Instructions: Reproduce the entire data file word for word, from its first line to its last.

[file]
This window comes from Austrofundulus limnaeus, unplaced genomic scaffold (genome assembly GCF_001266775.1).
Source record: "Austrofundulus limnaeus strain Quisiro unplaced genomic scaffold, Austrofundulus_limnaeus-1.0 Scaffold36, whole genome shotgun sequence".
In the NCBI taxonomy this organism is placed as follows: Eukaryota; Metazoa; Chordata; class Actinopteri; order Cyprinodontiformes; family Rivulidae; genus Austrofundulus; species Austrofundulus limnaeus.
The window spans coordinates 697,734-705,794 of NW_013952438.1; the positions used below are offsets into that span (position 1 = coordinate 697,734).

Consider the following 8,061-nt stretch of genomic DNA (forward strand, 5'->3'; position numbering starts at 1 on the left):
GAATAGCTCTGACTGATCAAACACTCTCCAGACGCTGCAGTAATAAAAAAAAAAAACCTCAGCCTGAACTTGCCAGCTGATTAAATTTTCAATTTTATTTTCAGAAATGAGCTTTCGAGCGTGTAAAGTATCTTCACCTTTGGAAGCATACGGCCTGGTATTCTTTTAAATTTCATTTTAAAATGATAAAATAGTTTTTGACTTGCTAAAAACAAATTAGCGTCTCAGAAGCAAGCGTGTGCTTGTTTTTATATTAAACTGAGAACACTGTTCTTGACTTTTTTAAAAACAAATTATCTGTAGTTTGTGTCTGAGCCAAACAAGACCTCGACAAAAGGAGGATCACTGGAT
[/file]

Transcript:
This window comes from Austrofundulus limnaeus, unplaced genomic scaffold (genome assembly GCF_001266775.1).
Source record: "Austrofundulus limnaeus strain Quisiro unplaced genomic scaffold, Austrofundulus_limnaeus-1.0 Scaffold36, whole genome shotgun sequence".
In the NCBI taxonomy this organism is placed as follows: Eukaryota; Metazoa; Chordata; class Actinopteri; order Cyprinodontiformes; family Rivulidae; genus Austrofundulus; species Austrofundulus limnaeus.
The window spans coordinates 697,734-705,794 of NW_013952438.1; the positions used below are offsets into that span (position 1 = coordinate 697,734).

Consider the following 8,061-nt stretch of genomic DNA (forward strand, 5'->3'; position numbering starts at 1 on the left):
GAATAGCTCTGACTGATCAAACACTCTCCAGACGCTGCAGTAATAAAAAAAAAAAACCTCAGCCTGAACTTGCCAGCTGATTAAATTTTCAATTTTATTTTCAGAAATGAGCTTTCGAGCGTGTAAAGTATCTTCACCTTTGGAAGCATACGGCCTGGTATTCTTTTAAATTTCATTTTAAAATGATAAAATAGTTTTTGACTTGCTAAAAACAAATTAGCGTCTCAGAAGCAAGCGTGTGCTTGTTTTTATATTAAACTGAGAACACTGTTCTTGACTTTTTTAAAAACAAATTATCTGTAGTTTGTGTCTGAGCCAAACAAGACCTCGACAAAAGGAGGATCACTGGAT